Center for Teaching and Learning

Leading Large Classes

Large classes (100+ students) should not be limited exclusively to lecture-based teaching. Many instructors in small classes have successful strategies for encouraging active participation, but it can be difficult to translate these strategies to a large class format. In a large class, however, participation can be designed to get students actively solving problems, interacting with one another and the instructor, and processing course material.

What do you do to prepare for a large class?

“1) I rehearse at home, 2) I use YouTube to demonstrate examples, 3) I use photographs, 4) pre-rehearsed “surprise” scenes that appear from nowhere, 5) pre-rehearsed readings from foundational texts, 6) divide the lecture into three acts: foundational knowledge, examples and illustrations, critical leaps, 7) always leave them on a high note. I tend to abruptly end lecture two minutes before the bell rings — better to end on a laugh!”

Samer Al-Saber, PhD candidate, Drama

Additional Resources

CIDR Teaching and Learning Bulletins

A collection of short papers on pertinent teaching and learning topics with practical suggestions and resources.  Search for a topic of interest HERE.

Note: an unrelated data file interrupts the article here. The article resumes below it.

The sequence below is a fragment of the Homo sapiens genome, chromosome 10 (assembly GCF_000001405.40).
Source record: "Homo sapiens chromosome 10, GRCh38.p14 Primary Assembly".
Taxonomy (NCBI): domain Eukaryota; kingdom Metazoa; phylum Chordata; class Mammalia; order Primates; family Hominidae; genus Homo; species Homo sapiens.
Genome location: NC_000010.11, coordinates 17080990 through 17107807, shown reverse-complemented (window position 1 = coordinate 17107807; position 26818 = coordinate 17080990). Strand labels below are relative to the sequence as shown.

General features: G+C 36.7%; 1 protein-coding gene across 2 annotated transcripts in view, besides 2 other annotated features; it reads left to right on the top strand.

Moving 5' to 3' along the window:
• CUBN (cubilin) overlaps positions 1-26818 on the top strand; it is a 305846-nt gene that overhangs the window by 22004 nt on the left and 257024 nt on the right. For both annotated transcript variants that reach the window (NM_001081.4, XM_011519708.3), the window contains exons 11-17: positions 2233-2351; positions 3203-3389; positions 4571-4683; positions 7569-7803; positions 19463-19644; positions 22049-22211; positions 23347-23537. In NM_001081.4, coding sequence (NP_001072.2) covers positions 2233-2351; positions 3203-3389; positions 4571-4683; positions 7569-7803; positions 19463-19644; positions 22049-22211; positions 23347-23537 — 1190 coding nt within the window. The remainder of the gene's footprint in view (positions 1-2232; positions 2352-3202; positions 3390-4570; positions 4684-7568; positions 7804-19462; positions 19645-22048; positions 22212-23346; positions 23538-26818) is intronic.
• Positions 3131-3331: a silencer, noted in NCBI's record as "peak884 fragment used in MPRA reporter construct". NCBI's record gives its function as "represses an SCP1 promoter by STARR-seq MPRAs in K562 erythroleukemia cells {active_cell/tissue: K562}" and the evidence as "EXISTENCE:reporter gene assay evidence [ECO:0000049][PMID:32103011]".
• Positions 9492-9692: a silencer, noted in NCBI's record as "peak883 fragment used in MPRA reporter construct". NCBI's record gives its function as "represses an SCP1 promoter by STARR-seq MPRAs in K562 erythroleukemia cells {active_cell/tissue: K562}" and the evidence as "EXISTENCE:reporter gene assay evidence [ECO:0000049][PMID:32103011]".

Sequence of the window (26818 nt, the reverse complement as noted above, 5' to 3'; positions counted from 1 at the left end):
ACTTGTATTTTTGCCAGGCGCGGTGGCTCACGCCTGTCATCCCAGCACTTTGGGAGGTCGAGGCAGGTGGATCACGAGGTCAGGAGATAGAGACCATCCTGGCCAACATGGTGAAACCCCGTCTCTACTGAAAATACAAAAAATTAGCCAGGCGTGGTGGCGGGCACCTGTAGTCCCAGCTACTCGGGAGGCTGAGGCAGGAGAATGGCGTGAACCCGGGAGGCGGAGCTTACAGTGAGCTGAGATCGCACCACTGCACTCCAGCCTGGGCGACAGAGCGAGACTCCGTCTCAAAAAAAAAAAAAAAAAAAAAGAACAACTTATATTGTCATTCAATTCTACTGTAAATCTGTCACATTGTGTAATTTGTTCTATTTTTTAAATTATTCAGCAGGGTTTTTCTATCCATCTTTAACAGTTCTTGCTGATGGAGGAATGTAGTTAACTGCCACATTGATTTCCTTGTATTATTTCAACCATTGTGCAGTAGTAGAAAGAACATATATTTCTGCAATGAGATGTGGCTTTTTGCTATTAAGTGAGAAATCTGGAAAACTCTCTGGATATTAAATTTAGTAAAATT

UW Resources

External links


  • Bligh, D. H. (2000). What’s the use of lectures? San Francisco, CA: Jossey-Bass.
  • Bridges, G. S., & Desmond, S. (Eds.). (2000). Teaching and learning in large classes. New York, NY: American Sociological Association.
  • Freeman, S., O’Connor, E., Parks, J., Cunningham, M., Hurley, D., Haak, D., Dirks, C., & Wenderoth, MP. (2007). Prescribed active learning increases performance in introductory Biology. CBE Life Sciences Education 6.
  • Hepner, F. (2007). Teaching the Large College Class San Francisco, CA: Jossey-Bass.
  • Lehman, J., Richardson, J., Ertmer, P., & Newby, T. (2009). Impact of Asynchronous online discussions: A study of implementation in two large-enrollment blended courses. In Proceedings of World Conference on Educational Multimedia, Hypermedia and Telecommunications. Chesapeake, VA: AACE.
  • MacGregor, J., Cooper, J. L., Smith, K. A., & Robinson, P. (Eds.). (2000). Strategies for energizing large classes: From small groups to learning communities. New Directions for Teaching and Learning, 81.
  • Stanley, C. A., & Porter, M. E. (2002). Engaging large classes: Strategies and techniques for college faculty. Bolton, MA: Anker Publishing Company, Inc.
  • Walker, J., Cotner, S., Baepler, P., & Decker, M. (2008). A delicate balance: Integrating Active Learning into a Large Lecture Course. CBE Life Science Education, 7(4).